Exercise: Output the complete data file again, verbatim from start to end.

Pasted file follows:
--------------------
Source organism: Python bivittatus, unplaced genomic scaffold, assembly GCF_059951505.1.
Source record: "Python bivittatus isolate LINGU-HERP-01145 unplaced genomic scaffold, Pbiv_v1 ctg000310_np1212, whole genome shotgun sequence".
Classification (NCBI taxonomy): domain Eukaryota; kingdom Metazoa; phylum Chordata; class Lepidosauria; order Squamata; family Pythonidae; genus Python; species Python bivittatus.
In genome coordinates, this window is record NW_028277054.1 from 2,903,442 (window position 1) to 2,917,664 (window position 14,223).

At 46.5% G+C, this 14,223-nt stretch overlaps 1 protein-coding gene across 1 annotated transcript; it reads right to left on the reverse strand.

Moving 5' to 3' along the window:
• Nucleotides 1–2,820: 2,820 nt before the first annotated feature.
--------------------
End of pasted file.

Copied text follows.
Source organism: Python bivittatus, unplaced genomic scaffold, assembly GCF_059951505.1.
Source record: "Python bivittatus isolate LINGU-HERP-01145 unplaced genomic scaffold, Pbiv_v1 ctg000310_np1212, whole genome shotgun sequence".
Classification (NCBI taxonomy): domain Eukaryota; kingdom Metazoa; phylum Chordata; class Lepidosauria; order Squamata; family Pythonidae; genus Python; species Python bivittatus.
In genome coordinates, this window is record NW_028277054.1 from 2,903,442 (window position 1) to 2,917,664 (window position 14,223).

At 46.5% G+C, this 14,223-nt stretch overlaps 1 protein-coding gene across 1 annotated transcript; it reads right to left on the reverse strand.

Moving 5' to 3' along the window:
• Nucleotides 1–2,820: 2,820 nt before the first annotated feature.